Part of the reason I'm asking about this is because one of my plans for 2020 is to begin offering my cross-stitch patterns to cross-stitch shops around the country. (They will probably be in color only? Still researching that.) For many years for various reasons I have not pursued this but it's weird, now that Amelia is in school all day and only five minutes from the house, it's like suddenly some things just have become so clear and possible. My time and energy are suddenly my own for almost six whole hours a day (and not spent driving for 2.5 hours of that, like the Hellacious School Commute of 2018-19), and I can see a future for my work that I couldn't see very well before. I realized that I really want to become a part of the cross-stitch community and just enjoy it in real life more! I am kind of a loner and I really don't mind being quiet and alone when I get the chance (not often, quite honestly). But I also think I need to pursue more purely social opportunities in my life that don't involve just other moms and kids. I literally don't have a single conversation with any other adults where we are not either with our kids or sitting and waiting for our kids. Well, I did have breakfast with Jenny yesterday and we were not with our kids. And tonight I also am going to a mom-friend's house with other school mom-friends to watch Pride and Prejudice without kids. But that is rare! I swear!!! So I am going to try to make an effort to either take a class or go to some meet-ups or do something that would be really fun but just for adults, and we'll see how it goes! I'm not sure exactly why making my patterns available wholesale is somehow equated with having only-adult interaction in my mind but it is, and there you go.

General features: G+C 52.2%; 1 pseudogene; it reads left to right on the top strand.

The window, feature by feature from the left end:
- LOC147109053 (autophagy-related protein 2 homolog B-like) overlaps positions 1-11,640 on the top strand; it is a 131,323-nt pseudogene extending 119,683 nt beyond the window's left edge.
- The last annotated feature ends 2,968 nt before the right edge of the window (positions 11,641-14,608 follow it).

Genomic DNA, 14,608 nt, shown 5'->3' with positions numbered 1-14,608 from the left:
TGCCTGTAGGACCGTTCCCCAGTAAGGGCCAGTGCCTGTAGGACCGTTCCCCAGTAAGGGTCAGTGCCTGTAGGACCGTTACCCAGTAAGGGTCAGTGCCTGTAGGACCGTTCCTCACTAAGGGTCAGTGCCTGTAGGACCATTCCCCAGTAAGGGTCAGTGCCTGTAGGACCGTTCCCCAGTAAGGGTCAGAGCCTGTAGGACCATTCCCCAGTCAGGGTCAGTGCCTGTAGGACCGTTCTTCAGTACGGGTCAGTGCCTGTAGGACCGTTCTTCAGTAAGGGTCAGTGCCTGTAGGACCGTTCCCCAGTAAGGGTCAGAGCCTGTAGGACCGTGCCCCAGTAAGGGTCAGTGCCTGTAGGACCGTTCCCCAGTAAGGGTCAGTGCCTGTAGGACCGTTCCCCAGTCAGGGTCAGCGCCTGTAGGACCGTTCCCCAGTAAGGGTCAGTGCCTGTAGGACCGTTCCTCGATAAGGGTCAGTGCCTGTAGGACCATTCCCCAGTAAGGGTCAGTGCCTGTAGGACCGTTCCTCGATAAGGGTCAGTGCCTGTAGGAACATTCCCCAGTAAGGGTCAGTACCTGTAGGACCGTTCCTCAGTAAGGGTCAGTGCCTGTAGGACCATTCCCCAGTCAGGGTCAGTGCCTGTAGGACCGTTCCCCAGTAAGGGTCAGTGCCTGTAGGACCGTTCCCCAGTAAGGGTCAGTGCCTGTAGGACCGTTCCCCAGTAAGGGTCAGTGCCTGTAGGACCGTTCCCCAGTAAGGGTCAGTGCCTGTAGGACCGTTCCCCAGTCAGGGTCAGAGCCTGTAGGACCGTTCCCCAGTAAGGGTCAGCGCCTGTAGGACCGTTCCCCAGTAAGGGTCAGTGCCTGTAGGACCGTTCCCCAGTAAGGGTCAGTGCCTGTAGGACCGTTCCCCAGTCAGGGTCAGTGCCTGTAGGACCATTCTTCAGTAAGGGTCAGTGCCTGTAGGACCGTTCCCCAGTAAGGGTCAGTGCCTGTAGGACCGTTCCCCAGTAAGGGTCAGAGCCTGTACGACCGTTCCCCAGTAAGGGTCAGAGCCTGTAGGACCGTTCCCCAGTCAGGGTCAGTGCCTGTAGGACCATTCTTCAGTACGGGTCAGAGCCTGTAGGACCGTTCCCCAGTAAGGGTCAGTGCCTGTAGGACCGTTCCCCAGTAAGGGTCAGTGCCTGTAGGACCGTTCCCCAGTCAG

Speaking of, kinda funny. There's a cafe in an old church I like to go to to work on my computer. It's a community space that is used for a lot of different groups and functions and is really big and wonderful. I've been going there for years but the past two times I've gone, I've gone at the exact time as some kind of kids' concert in the chapel next to the coffee shop. It's like a Raffi concert but it's not Raffi. I was there on Monday morning and everything was very quiet. I was sitting in the far corner (still working on the master floss list — I can't even count how many hours that thing has taken me) with my back to the room and at some point I could hear the singalong start in the chapel. It went on for a while but then everyone cheered and it was over — and suddenly the cafe was literally FILLED with children, babies, and parents. It was deafeningly loud. They were everywhere. And they weren't just passing through, they were settling in. I made a sound recording and sent it to Andy to make him laugh. He texted me a picture of Amelia back at home in the bathtub (no school), making a bubble beard on her chin. We both agreed, however, that it's strangely relaxing to be in the midst of chaos when none of the crying children are actually yours. Like, only if a totally random child somehow actually fell into my lap, which would've been highly unlikely, would I have had to do something about any of it, and thus it was quite pleasant and relaxing to be in the eye of the storm and know that none of it required anything from me!